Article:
Heavy rain hits parts of Delhi, likely to bring some relief from air pollution

The Indian Metereological Department (IMD) had said earlier that light rain is expected across the national capital region.

In a much-needed respite from a spike in air pollution post-Diwali, Delhi and nearby areas witnessed sporadic heavy rains that is likely to bring some relief. The Indian Metereological Department (IMD) had said earlier that light rain is expected across the national capital region.

“Isolated to scattered rainfall under the influence of fresh Western Disturbance by November 15 is also expected. These factors will greatly help in flushing out the impact of any additional locally generated emissions and biomass related impact to make AQI in the lower end of very poor by November 16,” SAFAR’s official forecast had said earlier today.

Higher wind speed aided dispersion of pollutants. The maximum wind speed was around 25 km per hour, IMD officials told PTI. An official of the Delhi Fire Service said they received 57 rain-related calls seeking their assistance.

“Soon after rainfall stopped, we received a total of 57 calls for assistance. Due to rains, dust and other materials got accumulated on the roads which led to slippery conditions, said Atul Garg, Director, Delhi Fire Service.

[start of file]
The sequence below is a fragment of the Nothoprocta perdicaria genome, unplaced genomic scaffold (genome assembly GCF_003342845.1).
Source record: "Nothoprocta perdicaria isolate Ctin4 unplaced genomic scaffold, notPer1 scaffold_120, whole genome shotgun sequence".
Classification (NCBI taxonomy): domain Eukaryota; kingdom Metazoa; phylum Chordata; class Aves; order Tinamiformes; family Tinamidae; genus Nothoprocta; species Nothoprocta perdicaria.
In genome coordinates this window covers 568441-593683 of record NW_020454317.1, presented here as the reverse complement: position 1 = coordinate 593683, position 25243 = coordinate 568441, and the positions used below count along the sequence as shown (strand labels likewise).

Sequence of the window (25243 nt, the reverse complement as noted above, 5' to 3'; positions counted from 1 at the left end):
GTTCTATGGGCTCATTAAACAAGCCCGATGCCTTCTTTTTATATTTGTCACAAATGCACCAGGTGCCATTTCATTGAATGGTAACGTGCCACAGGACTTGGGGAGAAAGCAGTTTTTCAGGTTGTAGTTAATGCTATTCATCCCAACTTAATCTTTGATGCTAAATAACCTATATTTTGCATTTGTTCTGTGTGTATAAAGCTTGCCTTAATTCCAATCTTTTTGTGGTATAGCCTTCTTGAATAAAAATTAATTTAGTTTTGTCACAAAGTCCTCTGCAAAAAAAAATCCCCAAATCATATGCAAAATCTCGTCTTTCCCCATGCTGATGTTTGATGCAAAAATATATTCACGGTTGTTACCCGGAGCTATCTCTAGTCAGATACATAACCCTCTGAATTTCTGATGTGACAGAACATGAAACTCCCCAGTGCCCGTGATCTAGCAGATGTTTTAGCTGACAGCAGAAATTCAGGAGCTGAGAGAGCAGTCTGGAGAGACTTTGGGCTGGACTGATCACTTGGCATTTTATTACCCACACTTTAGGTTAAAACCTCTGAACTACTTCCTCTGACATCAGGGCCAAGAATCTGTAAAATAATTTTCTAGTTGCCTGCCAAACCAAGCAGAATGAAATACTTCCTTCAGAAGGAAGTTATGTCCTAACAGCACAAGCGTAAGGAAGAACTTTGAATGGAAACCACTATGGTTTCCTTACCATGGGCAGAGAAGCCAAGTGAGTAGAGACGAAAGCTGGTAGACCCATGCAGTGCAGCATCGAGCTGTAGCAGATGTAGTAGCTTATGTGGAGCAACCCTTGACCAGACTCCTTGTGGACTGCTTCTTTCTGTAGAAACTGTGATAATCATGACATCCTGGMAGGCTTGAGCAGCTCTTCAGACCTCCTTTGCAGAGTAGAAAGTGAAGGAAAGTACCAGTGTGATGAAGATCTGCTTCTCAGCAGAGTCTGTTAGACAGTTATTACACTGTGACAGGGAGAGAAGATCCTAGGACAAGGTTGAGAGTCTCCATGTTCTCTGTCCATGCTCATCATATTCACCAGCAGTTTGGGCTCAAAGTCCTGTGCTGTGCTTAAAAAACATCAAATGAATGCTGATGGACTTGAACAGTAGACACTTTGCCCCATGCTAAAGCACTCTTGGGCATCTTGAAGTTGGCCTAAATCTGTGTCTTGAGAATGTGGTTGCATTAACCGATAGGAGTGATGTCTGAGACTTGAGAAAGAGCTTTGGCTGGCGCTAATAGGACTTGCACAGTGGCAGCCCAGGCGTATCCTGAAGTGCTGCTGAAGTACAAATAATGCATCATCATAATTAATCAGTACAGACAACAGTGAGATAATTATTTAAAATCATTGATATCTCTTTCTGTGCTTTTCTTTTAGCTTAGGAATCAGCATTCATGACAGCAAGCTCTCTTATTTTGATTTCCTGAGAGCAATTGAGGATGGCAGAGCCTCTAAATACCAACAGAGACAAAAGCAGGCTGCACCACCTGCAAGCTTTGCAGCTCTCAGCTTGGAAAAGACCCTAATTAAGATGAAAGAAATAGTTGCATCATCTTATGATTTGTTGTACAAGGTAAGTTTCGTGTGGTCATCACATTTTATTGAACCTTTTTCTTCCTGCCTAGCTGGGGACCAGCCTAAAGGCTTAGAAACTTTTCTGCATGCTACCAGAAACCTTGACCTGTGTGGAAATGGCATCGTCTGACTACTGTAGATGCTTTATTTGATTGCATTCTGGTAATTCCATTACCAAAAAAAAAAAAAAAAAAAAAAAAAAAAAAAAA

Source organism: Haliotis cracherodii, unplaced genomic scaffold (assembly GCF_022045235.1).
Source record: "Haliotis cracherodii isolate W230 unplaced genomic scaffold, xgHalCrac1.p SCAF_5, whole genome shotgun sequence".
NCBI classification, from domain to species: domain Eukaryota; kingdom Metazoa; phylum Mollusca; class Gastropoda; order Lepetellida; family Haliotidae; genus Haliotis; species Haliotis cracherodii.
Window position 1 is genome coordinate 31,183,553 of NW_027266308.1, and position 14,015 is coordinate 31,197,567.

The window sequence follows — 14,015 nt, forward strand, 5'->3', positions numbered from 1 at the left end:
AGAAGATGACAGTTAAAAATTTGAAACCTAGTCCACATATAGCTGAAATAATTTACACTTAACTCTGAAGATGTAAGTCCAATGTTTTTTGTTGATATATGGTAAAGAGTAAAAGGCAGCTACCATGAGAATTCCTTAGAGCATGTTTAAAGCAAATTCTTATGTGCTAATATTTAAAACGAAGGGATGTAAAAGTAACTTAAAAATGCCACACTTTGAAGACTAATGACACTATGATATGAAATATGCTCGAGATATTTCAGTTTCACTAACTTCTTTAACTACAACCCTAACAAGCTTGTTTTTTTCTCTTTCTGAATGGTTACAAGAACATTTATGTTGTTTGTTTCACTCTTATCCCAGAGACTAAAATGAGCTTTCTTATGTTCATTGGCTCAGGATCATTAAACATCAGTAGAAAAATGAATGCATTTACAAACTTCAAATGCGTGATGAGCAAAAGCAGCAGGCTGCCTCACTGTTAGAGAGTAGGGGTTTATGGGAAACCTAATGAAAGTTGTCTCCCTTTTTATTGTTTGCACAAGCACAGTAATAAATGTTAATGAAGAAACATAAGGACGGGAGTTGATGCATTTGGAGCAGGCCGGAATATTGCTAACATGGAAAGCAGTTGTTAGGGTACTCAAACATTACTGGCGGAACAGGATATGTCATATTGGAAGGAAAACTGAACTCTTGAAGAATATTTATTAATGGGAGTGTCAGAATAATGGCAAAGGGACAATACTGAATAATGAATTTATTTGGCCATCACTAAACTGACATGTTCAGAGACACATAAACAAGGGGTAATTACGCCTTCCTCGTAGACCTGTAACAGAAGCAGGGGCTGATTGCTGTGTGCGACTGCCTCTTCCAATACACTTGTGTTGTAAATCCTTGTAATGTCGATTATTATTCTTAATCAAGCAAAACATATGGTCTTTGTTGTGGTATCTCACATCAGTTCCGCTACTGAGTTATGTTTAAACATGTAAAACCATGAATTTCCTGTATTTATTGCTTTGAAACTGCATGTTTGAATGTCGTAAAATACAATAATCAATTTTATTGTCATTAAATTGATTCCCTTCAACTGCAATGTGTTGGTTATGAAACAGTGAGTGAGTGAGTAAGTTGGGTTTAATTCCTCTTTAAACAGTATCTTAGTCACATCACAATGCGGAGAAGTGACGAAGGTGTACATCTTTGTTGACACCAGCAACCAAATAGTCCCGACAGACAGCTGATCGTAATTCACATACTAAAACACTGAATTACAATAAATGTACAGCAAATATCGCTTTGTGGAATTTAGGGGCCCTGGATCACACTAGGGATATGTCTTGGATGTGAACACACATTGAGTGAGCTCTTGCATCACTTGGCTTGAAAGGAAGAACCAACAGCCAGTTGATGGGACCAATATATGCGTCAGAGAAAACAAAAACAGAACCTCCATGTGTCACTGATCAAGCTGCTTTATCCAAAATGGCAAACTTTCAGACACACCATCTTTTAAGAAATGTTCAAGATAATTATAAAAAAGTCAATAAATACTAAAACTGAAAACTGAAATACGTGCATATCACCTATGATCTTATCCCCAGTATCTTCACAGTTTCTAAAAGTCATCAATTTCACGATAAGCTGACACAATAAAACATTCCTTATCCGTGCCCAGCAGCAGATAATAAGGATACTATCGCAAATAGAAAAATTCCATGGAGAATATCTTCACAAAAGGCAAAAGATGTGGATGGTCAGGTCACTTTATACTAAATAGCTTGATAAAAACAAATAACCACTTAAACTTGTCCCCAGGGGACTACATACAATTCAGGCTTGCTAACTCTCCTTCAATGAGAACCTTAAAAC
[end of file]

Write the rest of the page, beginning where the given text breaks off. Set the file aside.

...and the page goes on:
The air quality in the national capital deteriorated to the “severe” category a day after Diwali on Sunday, with the Air Quality Index (AQI) at ITO area and Anand Vihar recorded as 461 and 478 respectively, according to Delhi Pollution Control Committee (DPCC) data. The neighbouring cities of Faridabad (438), Ghaziabad (483), Greater Noida (439), Gurgaon (424) and Noida (466) also recorded their AQI in the severe category.

A thick blanket of smog enveloped several areas across Delhi in the morning, reducing visibility. But some relief is likely as wind direction is expected to change to south easterly, reducing the impact of farm fires on Delhi’s air.

With many Delhiites ignoring the cracker ban in the city, on Saturday night, the AQI was recorded as 414 — the worst AQI in the city since 2016 on Diwali. On Friday, it dipped to 339 — in the ‘very poor’ category.

The city recorded a 24-hour average AQI of 337 on Diwali last year (October 27), and 368 and 400 in the next two days. Thereafter, pollution levels remained in the “severe” category for three days in a row.

The share of stubble burning in PM 2.5 also increased from 14 per cent on Friday to 32 per cent on Saturday owing to transport-level North-Westerly winds with adequate speed, SAFAR said.

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